Rhode Island leads by example in green building policy | U.S. Green Building Council
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Late last year, Rhode Island Governor Gina M. Raimondo signed an executive order mandating that state agencies reduce energy consumption and greenhouse gas emissions throughout their facilities.

Motivated by the state’s commitment to address climate change and by the Resilient Rhode Island Act, the executive order (EO) is broad in its reach in promoting renewable energy and working to reduce energy consumption. Notably, the directive mandates that state agencies achieve high performance green building standards in existing buildings, thereby going beyond current requirements for new construction. By raising the bar for performance of the state’s existing buildings portfolio, Rhode Island recognizes the importance of leading by example in energy and green building policy.

Making energy goals specific

The EO directs the Rhode Island Division of Capital Asset Management and Maintenance (DCAMM) to coordinate with the Office of Energy Resources (OER), the Energy Efficiency and Resource Management Council, the Distributed Generation Standard Contracts Board and the Green Building Advisory Committee to “achieve a high standard of green building operations and maintenance at all state facilities such as may be accomplished through the International Green Construction Code, USGBC’s LEED certification, or an equivalent high performance green building standard.”

Specifically, the EO directs Rhode Island State agencies to

  • Procure 100 percent of government electricity consumption from renewable sources by the year 2025.
  • Reach a 10 percent reduction of energy consumption by the year 2019.
  • Ensure that 25 percent of new vehicles added to the state fleet will be zero-emissions vehicles by the year 2025.
  • Encourage state employees to commute by public transit, by bike or on foot.
  • Coordinate with the Energy Efficiency and Resource Management Council, National Grid and the Green Building Advisory Committee to establish a voluntary aspirational or stretch building code based on the International Green Construction Code or “equivalent” by the year 2017.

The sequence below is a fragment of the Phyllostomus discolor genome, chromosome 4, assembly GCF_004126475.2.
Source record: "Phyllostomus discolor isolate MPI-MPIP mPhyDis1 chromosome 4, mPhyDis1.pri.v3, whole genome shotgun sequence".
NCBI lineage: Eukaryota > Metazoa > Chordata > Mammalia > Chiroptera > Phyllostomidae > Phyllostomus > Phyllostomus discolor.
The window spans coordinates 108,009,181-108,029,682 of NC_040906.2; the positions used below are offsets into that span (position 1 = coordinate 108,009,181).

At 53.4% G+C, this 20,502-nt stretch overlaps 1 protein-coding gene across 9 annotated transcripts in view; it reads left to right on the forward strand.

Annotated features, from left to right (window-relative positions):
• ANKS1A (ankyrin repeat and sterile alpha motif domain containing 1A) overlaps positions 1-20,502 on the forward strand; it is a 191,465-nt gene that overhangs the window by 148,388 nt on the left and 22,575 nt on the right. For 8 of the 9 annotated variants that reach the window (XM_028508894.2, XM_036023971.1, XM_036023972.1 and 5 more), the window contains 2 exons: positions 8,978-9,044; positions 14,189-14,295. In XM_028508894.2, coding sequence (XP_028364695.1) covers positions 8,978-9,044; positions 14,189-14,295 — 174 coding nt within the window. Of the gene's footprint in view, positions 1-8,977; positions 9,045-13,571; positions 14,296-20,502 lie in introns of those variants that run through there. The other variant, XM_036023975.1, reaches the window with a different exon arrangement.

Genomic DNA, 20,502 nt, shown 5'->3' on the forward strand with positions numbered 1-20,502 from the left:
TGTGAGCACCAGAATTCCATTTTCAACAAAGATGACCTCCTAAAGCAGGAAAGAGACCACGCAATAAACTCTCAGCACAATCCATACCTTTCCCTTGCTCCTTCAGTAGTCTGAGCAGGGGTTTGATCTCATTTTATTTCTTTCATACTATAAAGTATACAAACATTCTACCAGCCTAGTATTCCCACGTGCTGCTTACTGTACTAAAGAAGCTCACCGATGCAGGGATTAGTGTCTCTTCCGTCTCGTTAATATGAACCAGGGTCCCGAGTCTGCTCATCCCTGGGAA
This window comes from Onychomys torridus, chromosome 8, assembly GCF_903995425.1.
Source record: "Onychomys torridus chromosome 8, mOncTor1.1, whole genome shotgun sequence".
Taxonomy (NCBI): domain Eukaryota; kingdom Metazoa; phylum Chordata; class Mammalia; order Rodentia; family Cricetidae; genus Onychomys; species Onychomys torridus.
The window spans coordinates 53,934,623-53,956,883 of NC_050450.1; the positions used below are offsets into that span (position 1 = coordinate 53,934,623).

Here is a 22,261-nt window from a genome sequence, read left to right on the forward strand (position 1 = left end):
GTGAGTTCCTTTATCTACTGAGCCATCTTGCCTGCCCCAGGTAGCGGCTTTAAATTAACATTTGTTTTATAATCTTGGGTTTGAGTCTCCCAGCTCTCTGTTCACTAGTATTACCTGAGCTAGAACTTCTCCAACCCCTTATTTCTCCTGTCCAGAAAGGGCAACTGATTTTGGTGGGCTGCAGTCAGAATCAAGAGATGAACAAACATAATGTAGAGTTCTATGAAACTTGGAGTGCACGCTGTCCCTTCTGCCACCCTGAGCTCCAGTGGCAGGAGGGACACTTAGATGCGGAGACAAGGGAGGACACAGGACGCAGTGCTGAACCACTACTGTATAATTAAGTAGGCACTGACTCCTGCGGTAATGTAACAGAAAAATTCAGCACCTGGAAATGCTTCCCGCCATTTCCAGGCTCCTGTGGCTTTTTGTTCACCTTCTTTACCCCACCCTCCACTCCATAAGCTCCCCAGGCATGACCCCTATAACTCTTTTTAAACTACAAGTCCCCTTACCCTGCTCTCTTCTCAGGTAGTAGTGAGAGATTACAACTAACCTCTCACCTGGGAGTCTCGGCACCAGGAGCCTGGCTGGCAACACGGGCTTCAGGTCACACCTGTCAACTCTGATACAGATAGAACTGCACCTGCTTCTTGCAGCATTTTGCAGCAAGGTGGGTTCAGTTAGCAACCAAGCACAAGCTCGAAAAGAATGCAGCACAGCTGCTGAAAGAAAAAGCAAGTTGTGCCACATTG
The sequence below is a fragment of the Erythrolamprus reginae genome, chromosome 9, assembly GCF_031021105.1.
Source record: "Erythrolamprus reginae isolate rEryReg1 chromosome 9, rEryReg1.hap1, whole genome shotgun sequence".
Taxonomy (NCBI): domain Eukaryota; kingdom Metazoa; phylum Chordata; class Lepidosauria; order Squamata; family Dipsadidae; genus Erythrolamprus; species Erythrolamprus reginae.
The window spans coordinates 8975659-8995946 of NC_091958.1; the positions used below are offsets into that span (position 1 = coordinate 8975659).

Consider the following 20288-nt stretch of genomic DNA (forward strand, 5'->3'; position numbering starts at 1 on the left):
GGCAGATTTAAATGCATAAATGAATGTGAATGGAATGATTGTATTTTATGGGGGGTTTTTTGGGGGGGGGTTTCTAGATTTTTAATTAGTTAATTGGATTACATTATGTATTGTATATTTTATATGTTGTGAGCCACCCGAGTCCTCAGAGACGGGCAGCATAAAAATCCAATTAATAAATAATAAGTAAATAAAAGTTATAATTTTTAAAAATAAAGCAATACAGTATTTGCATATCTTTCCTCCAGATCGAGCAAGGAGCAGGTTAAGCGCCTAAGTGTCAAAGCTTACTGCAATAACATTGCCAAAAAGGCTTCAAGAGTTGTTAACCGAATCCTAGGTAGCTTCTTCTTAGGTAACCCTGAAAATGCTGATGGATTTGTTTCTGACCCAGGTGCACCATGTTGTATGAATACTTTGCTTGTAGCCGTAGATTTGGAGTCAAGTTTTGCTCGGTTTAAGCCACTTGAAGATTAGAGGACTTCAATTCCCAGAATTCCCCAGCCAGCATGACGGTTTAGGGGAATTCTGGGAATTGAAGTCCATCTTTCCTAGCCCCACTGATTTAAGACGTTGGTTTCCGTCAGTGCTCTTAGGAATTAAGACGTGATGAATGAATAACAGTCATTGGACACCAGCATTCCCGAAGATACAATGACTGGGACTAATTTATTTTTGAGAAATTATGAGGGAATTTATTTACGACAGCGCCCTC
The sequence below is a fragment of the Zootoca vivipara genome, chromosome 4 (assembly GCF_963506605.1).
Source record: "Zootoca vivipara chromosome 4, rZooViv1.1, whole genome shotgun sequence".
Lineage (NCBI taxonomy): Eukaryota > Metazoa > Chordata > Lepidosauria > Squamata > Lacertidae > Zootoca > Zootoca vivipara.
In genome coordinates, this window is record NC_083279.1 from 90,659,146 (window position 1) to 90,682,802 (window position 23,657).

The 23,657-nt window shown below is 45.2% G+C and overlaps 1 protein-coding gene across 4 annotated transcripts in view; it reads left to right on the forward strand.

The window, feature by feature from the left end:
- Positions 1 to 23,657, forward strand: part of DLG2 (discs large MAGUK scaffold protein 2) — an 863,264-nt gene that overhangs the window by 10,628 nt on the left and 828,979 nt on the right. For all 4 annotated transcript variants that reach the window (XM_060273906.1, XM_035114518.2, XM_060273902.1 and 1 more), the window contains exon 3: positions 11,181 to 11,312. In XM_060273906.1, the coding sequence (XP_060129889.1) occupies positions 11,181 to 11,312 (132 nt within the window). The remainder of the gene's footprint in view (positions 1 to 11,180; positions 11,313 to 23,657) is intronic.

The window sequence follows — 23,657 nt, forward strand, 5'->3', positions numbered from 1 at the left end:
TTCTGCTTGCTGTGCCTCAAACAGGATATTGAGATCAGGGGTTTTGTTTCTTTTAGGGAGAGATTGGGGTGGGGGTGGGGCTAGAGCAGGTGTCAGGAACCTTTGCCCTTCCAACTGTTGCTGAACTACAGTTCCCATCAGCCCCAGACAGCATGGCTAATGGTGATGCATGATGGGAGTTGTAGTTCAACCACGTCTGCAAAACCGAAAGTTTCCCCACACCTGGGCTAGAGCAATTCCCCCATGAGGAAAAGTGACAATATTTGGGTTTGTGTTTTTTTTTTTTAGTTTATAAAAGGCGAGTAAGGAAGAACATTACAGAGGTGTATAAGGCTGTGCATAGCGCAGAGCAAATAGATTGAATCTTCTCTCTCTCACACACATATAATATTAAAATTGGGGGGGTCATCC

According to the governor’s office, the EO is expected to add around 1,600 additional jobs to the clean energy sector, which currently employs nearly 10,000 Rhode Islanders.

Building on current policy

As precedent for this policy, the EO cites the continued work of the Rhode Island Infrastructure Bank (RIIB) in creating new opportunities for investment in renewable energy and energy efficiency projects for existing public buildings. In June, Raimondo signed into law legislation that created under RIIB the Efficient Buildings Fund (EBF), which funds green infrastructure initiatives in municipally owned buildings, school facilities and quasi-governmental agency buildings. This revolving loan fund provides lease obligations to local governmental entities for projects that would result in high energy savings. RIIB will make available $20–25 million in assistance for projects in its first round of funding, for which the application deadline was in January.

In November 2009, then-governor of Rhode Island Donald Carcieri signed legislation requiring that public building construction projects of 5,000 square feet or larger, and public building renovation projects 10,000 square feet or larger, achieve LEED certification or an equivalent certification. The Green Buildings Act applies to all public buildings that had not entered the design phase prior to January 1, 2010.

The recent EO is consistent with the Rhode Island State Energy Plan, which was finalized on October 8, 2015. The plan recommends a strategy to conduct a municipal energy use baseline and develop a plan to reduce public sector energy consumption. Namely, the plan notes that municipalities can achieve significant cost savings by identifying and implementing energy efficiency projects in public buildings and facilities.

In February, Gov. Raimondo participated in a panel discussion hosted by the Center for American Progress and NextGen Climate on young Americans’ action on renewable energy and climate change. At the event, she discussed how Rhode Island is focused on the creation of highly skilled green jobs, including those at Deepwater Wind, the nation’s first and only deep-water wind facility. The facility has 12 full-time employees in Rhode Island and will employ about 300 people before it begins production, expected later this year.

USGBC commends Governor Raimondo for enactment of the recent EO. This bold initiative will keep Rhode Island on track in reducing GHG emissions, transitioning to fully renewable sources of energy and promoting strong and meaningful green building standards.

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